Acts of Service

Acts of Service is the love language that focuses on doing things for your loved one to show them that you care. For people who speak this language, actions literally speak louder than words. Dr. Chapman illustrates this love language as doing random acts of kindness for your loved one. This can mean anything from cleaning the kitchen to bringing him lunch.

While I do not need people to do acts of service for me, I really enjoy doing things for Connor. I love making him lunch and I love making his house a sanctuary for him to come home to. This is one of the ways that I show my love for him.

Physical Touch

Physical Touch is the love language that focuses on the simple act of physical contact as a way to show and receive love. Mind you, this has nothing to do with sexual touch. It is much more innocent than that. Those who speak the physical touch love language like to be in contact with other people. Are you a hugger? Physical touch is probably one of your love languages, because you show love and receive love through hugs.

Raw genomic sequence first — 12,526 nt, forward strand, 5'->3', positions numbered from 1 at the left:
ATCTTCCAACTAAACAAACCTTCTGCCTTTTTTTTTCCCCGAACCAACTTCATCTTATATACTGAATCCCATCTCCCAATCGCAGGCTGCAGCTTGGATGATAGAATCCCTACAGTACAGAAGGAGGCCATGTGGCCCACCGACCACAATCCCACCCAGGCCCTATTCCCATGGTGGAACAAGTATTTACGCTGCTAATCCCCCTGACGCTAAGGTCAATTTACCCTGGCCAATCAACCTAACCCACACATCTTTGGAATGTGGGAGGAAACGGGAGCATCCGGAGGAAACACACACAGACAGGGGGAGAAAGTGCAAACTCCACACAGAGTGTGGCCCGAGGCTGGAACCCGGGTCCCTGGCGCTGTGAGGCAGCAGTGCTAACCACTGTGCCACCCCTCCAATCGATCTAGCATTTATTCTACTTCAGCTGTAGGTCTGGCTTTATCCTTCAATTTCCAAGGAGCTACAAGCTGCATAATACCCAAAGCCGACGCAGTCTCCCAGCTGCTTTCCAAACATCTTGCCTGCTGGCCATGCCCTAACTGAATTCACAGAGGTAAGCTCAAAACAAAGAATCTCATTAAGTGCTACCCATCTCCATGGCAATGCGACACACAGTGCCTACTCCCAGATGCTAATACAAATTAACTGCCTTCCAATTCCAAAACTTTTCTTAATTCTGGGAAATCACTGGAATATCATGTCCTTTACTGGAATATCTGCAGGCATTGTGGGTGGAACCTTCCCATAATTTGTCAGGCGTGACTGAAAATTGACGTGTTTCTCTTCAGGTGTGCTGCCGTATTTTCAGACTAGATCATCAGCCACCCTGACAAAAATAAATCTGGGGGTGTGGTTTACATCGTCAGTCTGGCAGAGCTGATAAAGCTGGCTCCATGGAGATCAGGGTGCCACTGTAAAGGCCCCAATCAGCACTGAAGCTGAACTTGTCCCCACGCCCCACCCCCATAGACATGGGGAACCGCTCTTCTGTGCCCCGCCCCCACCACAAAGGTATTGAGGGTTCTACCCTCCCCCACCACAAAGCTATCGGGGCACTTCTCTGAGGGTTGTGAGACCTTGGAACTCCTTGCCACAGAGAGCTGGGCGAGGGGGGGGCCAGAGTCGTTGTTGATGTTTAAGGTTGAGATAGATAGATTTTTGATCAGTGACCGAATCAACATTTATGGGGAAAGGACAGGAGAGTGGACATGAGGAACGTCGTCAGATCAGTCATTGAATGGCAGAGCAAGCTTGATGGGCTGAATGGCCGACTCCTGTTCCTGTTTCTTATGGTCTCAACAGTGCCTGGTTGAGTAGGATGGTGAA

Physical touch is neither Connor nor my primary love language, but we still show each other love by simple acts of touch. We are always holding hands! When we walk down the street, when we are at dinner with friends, and when we are watching a movie at home. It’s rare that we aren’t holding hands or cuddling (obviously cuddling is restricted to home). Even though this isn’t one of my primary love languages, I feel loved when he puts his arm around me.

Sometimes, showing love in the right way has to be an intentional act. Sometimes, we have to be active in figuring out what makes our loved ones feel appreciated. Communication is key in any relationship, and that includes speaking in different love languages.

The greatest part about the five love languages is that it gives us an insight into our loved ones needs. So, take some time this week to identify your loved one’s love language, and then take the time to act on it.

If you’re not sure how to speak to your loved one in different love languages, I will give some examples in the next few blog posts, so stay tuned!